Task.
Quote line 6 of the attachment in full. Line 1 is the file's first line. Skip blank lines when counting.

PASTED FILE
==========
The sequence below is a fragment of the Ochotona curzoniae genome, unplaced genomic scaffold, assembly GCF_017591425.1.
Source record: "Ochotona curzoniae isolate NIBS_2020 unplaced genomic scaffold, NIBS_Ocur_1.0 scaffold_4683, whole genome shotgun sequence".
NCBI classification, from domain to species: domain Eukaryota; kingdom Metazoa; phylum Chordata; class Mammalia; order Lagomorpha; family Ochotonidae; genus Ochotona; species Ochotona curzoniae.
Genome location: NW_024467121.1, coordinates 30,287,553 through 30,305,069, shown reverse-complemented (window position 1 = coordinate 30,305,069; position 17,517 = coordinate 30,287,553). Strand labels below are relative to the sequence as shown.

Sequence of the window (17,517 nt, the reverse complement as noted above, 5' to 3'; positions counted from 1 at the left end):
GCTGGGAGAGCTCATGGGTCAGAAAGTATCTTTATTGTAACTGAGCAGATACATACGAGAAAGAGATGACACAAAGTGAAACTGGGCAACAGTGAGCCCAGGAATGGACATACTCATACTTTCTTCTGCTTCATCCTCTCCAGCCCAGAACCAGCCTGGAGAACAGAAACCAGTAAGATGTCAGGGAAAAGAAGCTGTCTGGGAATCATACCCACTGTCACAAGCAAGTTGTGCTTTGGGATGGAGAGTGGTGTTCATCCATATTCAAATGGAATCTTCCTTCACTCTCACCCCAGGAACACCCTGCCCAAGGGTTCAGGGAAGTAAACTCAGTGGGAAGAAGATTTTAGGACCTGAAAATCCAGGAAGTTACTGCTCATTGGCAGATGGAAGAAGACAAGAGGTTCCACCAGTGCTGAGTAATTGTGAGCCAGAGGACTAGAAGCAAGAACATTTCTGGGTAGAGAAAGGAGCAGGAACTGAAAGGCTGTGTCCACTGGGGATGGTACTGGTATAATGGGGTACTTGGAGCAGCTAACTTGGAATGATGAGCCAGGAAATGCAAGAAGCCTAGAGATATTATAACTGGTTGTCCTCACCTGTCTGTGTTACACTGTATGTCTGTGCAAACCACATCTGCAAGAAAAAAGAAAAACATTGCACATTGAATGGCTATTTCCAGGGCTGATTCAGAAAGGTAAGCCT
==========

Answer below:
GCTGGGAGAGCTCATGGGTCAGAAAGTATCTTTATTGTAACTGAGCAGATACATACGAGAAAGAGATGACACAAAGTGAAACTGGGCAACAGTGAGCCCAGGAATGGACATACTCATACTTTCTTCTGCTTCATCCTCTCCAGCCCAGAACCAGCCTGGAGAACAGAAACCAGTAAGATGTCAGGGAAAAGAAGCTGTCTGGGAATCATACCCACTGTCACAAGCAAGTTGTGCTTTGGGATGGAGAGTGGTGTTCATCCATATTCAAATGGAATCTTCCTTCACTCTCACCCCAGGAACACCCTGCCCAAGGGTTCAGGGAAGTAAACTCAGTGGGAAGAAGATTTTAGGACCTGAAAATCCAGGAAGTTACTGCTCATTGGCAGATGGAAGAAGACAAGAGGTTCCACCAGTGCTGAGTAATTGTGAGCCAGAGGACTAGAAGCAAGAACATTTCTGGGTAGAGAAAGGAGCAGGAACTGAAAGGCTGTGTCCACTGGGGATGGTACTGGTATAATGGGGTACTTGGAGCAGCTAACTTGGAATGATGAGCCAGGAAATGCAAGAAGCCTAGAGATATTATAACTGGTTGTCCTCACCTGTCTGTGTTACACTGTATGTCTGTGCAAACCACATCTGCAAGAAAAAAGAAAAACATTGCACATTGAATGGCTATTTCCAGGGCTGATTCAGAAAGGTAAGCCT